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Free Radic Biol Med. 2008 Mar 15;44(6):1203-8. doi: 10.1016/j.freeradbiomed.2007.12.018. Epub 2007 Dec 23.

Gamma-tocopherol supplementation alone and in combination with alpha-tocopherol alters biomarkers of oxidative stress and inflammation in subjects with metabolic syndrome.

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1
Laboratory for Atherosclerosis and Metabolic Research, Department of Pathology and Laboratory Medicine, UC Davis Medical Center, Sacramento, CA 95817, USA. sridevi.devaraj@ucdmc.ucdavis.edu

Abstract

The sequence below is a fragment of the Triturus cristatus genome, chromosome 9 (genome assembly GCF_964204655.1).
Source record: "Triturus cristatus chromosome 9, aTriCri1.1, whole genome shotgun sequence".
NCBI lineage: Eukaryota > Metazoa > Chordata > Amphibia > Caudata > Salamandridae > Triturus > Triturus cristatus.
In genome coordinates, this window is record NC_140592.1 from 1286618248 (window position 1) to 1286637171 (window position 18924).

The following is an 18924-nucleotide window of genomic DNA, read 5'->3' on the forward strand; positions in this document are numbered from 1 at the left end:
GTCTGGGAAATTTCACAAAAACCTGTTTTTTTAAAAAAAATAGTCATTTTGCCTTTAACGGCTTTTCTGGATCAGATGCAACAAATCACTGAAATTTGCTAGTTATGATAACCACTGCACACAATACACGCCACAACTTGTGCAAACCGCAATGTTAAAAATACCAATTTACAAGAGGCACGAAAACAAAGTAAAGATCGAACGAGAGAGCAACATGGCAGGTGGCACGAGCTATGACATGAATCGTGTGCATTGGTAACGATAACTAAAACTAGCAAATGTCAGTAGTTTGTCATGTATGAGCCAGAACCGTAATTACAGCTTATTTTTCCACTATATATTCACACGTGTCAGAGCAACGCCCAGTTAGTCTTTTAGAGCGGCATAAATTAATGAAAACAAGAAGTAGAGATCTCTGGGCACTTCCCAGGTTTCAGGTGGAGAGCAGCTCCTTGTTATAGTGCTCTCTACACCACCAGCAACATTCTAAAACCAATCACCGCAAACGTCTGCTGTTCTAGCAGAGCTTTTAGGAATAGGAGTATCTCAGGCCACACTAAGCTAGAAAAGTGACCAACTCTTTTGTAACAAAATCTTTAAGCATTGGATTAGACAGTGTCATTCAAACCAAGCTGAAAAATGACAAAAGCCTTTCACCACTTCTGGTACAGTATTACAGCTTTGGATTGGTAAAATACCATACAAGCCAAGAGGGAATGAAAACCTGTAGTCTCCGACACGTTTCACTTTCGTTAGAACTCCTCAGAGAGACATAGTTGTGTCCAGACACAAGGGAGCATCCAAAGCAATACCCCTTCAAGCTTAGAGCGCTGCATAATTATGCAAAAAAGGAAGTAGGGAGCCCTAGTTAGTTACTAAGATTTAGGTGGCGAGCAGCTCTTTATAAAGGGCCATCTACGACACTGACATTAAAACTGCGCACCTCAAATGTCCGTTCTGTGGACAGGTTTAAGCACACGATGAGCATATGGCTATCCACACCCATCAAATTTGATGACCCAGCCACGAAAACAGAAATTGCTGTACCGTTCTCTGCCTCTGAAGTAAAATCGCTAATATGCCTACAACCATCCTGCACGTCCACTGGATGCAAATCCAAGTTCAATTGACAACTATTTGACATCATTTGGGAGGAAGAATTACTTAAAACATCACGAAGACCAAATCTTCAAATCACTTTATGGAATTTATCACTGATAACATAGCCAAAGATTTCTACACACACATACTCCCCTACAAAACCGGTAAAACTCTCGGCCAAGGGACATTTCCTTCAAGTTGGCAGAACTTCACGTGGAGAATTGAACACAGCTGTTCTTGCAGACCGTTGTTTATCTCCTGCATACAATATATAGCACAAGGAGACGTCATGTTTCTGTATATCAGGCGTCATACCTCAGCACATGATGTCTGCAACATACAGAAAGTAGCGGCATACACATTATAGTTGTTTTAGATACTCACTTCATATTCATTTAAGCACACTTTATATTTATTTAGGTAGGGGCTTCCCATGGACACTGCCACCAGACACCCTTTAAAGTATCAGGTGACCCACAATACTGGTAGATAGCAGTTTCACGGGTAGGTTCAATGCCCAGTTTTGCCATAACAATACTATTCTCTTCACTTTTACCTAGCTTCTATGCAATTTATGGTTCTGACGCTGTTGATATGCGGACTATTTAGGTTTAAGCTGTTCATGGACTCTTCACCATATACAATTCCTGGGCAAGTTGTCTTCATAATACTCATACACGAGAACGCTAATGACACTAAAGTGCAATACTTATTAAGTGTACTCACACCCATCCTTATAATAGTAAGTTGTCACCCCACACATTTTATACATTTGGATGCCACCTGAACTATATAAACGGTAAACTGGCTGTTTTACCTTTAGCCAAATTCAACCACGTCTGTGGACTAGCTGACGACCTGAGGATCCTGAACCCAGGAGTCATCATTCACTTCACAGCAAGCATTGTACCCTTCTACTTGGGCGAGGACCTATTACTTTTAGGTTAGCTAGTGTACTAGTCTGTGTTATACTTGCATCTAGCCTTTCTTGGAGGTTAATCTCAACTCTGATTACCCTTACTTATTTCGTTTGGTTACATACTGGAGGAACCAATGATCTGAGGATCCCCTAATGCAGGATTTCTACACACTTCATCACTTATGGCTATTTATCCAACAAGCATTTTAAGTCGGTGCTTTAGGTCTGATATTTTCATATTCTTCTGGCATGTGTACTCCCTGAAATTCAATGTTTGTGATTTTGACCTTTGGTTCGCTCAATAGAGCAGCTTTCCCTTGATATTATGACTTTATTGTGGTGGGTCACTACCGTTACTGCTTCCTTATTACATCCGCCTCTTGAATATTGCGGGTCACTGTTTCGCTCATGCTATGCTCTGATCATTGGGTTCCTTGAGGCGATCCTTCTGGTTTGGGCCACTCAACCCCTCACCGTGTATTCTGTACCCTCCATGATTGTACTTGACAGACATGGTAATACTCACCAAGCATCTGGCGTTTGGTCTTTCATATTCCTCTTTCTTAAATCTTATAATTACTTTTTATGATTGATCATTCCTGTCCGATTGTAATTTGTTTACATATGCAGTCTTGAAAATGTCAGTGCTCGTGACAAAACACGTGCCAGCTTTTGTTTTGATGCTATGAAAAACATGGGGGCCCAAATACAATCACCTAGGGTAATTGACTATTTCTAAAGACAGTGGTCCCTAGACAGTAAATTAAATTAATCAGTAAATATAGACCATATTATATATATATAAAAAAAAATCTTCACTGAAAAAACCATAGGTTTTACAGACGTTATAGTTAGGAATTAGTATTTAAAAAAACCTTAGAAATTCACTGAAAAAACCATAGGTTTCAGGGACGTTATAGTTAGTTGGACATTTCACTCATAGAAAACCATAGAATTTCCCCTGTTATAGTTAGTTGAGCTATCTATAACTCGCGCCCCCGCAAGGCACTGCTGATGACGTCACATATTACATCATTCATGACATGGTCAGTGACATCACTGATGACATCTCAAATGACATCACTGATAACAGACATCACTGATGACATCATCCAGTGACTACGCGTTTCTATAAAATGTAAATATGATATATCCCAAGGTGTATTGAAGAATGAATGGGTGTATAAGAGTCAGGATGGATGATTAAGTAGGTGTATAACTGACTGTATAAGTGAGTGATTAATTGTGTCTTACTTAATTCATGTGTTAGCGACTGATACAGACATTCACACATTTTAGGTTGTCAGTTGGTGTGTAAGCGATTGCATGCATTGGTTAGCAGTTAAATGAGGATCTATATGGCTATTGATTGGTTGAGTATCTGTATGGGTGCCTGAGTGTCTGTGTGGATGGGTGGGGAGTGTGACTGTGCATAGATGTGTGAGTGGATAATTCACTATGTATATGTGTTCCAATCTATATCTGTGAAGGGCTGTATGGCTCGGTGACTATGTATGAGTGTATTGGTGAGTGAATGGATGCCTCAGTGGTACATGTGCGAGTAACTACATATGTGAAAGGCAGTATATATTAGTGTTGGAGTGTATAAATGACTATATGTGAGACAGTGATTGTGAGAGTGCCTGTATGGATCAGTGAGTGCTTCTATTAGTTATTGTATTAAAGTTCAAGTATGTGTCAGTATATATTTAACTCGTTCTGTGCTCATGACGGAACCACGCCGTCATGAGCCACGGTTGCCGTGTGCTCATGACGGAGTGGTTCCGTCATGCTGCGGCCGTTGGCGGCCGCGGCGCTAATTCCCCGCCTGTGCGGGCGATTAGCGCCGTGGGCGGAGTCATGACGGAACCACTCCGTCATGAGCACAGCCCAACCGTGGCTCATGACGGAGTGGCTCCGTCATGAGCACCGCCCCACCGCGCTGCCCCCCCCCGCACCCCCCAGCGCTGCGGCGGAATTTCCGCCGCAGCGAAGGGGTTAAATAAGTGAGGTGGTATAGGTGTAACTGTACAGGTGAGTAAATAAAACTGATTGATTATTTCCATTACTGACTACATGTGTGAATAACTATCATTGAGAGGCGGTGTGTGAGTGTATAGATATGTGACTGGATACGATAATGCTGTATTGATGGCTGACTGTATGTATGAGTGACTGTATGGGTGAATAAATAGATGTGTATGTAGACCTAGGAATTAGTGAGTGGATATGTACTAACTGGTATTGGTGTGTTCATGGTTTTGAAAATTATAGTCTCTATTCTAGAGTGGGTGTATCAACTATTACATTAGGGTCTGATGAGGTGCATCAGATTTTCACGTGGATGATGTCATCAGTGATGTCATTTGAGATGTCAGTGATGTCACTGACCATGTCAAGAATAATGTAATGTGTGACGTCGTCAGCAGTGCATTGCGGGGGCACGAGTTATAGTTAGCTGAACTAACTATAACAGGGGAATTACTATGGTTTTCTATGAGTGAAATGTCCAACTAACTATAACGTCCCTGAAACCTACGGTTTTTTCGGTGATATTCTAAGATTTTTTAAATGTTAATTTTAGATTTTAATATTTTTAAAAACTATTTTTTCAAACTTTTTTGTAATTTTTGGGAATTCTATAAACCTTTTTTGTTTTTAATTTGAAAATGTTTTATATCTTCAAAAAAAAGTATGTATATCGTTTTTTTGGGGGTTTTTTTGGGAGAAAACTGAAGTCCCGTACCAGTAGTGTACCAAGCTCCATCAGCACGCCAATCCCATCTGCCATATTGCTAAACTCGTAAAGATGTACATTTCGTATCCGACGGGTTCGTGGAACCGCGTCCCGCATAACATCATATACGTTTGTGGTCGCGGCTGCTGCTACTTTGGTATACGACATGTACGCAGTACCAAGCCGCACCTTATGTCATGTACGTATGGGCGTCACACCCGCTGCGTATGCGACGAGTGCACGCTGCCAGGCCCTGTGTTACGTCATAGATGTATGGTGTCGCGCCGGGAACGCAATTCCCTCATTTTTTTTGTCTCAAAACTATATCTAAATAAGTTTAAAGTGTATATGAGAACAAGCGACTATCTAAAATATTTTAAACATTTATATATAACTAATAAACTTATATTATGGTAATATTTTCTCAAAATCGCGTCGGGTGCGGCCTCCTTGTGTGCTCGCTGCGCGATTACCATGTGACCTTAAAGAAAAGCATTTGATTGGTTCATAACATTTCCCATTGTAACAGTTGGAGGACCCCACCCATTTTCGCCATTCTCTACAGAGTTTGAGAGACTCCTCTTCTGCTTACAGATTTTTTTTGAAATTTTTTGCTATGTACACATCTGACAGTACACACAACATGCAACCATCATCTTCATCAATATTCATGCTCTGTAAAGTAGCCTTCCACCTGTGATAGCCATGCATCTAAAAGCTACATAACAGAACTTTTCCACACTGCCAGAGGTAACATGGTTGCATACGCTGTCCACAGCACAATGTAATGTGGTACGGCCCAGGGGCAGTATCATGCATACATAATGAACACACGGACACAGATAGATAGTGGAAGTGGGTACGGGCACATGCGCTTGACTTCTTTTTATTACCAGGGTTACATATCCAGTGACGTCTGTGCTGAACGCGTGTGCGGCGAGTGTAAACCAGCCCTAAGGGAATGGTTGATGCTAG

Metabolic syndrome (MetS) is associated with increased incidence of diabetes and cardiovascular disease (CVD). Prospective clinical trials with alpha-tocopherol (AT) have not yielded positive results. Because AT supplementation decreases circulating gamma-tocopherol (GT), we evaluated supplementation with GT (800 mg/day), AT (800 mg/day), the combination or placebo for 6 weeks alone AT and GT concentrations, biomarkers of oxidative stress, and inflammation in subjects with MetS (n=20/group). Plasma AT and GT levels increased following supplementation with AT alone or GT alone or in combination. AT supplementation significantly decreased GT levels. Urinary alpha- and gamma-CEHC, metabolites of the respective Ts, also increased correspondingly, i.e., alpha-CEHC with AT and gamma-CEHC with GT supplementation, compared to placebo. HsCRP levels significantly decreased in the combined AT+GT group. LPS-activated whole blood release of IL-1 and IL-6 did not change. There was a significant decrease in TNF with AT alone or in combination with GT. Plasma MDA/HNE and lipid peroxides were significantly decreased with AT, GT, or in combination. Nitrotyrosine levels were significantly decreased only with GT or GT+AT but not with AT compared to placebo. Thus, the combination of AT and GT supplementation appears to be superior to either supplementation alone on biomarkers of oxidative stress and inflammation and needs to be tested in prospective clinical trials to elucidate its utility in CVD prevention.

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